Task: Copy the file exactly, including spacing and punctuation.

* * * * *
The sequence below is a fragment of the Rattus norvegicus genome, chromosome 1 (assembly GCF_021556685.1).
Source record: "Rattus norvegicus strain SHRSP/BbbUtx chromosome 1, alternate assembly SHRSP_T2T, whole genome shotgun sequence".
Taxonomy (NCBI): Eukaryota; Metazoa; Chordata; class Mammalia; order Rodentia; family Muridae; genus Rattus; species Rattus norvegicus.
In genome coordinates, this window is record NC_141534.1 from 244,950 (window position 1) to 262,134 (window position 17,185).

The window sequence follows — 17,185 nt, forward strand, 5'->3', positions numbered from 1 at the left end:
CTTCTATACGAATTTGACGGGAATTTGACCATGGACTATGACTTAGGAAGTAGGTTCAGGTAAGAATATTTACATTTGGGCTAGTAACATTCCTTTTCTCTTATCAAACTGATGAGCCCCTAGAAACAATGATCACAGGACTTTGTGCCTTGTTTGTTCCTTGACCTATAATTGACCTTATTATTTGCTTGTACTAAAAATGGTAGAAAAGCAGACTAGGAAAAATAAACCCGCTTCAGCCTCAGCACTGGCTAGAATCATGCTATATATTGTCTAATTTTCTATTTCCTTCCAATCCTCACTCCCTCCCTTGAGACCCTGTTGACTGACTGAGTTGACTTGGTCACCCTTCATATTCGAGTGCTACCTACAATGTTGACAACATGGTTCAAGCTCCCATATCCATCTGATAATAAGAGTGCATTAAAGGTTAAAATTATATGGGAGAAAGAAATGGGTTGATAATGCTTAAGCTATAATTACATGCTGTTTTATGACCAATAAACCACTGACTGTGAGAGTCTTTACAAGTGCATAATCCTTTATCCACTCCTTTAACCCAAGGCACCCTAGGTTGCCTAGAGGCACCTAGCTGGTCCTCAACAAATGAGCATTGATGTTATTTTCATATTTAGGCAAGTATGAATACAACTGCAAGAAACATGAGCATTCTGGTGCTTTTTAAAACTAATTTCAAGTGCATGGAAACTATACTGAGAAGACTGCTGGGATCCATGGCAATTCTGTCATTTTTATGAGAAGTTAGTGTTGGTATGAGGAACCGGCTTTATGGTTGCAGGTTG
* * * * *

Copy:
The sequence below is a fragment of the Rattus norvegicus genome, chromosome 1 (assembly GCF_021556685.1).
Source record: "Rattus norvegicus strain SHRSP/BbbUtx chromosome 1, alternate assembly SHRSP_T2T, whole genome shotgun sequence".
Taxonomy (NCBI): Eukaryota; Metazoa; Chordata; class Mammalia; order Rodentia; family Muridae; genus Rattus; species Rattus norvegicus.
In genome coordinates, this window is record NC_141534.1 from 244,950 (window position 1) to 262,134 (window position 17,185).

The window sequence follows — 17,185 nt, forward strand, 5'->3', positions numbered from 1 at the left end:
CTTCTATACGAATTTGACGGGAATTTGACCATGGACTATGACTTAGGAAGTAGGTTCAGGTAAGAATATTTACATTTGGGCTAGTAACATTCCTTTTCTCTTATCAAACTGATGAGCCCCTAGAAACAATGATCACAGGACTTTGTGCCTTGTTTGTTCCTTGACCTATAATTGACCTTATTATTTGCTTGTACTAAAAATGGTAGAAAAGCAGACTAGGAAAAATAAACCCGCTTCAGCCTCAGCACTGGCTAGAATCATGCTATATATTGTCTAATTTTCTATTTCCTTCCAATCCTCACTCCCTCCCTTGAGACCCTGTTGACTGACTGAGTTGACTTGGTCACCCTTCATATTCGAGTGCTACCTACAATGTTGACAACATGGTTCAAGCTCCCATATCCATCTGATAATAAGAGTGCATTAAAGGTTAAAATTATATGGGAGAAAGAAATGGGTTGATAATGCTTAAGCTATAATTACATGCTGTTTTATGACCAATAAACCACTGACTGTGAGAGTCTTTACAAGTGCATAATCCTTTATCCACTCCTTTAACCCAAGGCACCCTAGGTTGCCTAGAGGCACCTAGCTGGTCCTCAACAAATGAGCATTGATGTTATTTTCATATTTAGGCAAGTATGAATACAACTGCAAGAAACATGAGCATTCTGGTGCTTTTTAAAACTAATTTCAAGTGCATGGAAACTATACTGAGAAGACTGCTGGGATCCATGGCAATTCTGTCATTTTTATGAGAAGTTAGTGTTGGTATGAGGAACCGGCTTTATGGTTGCAGGTTG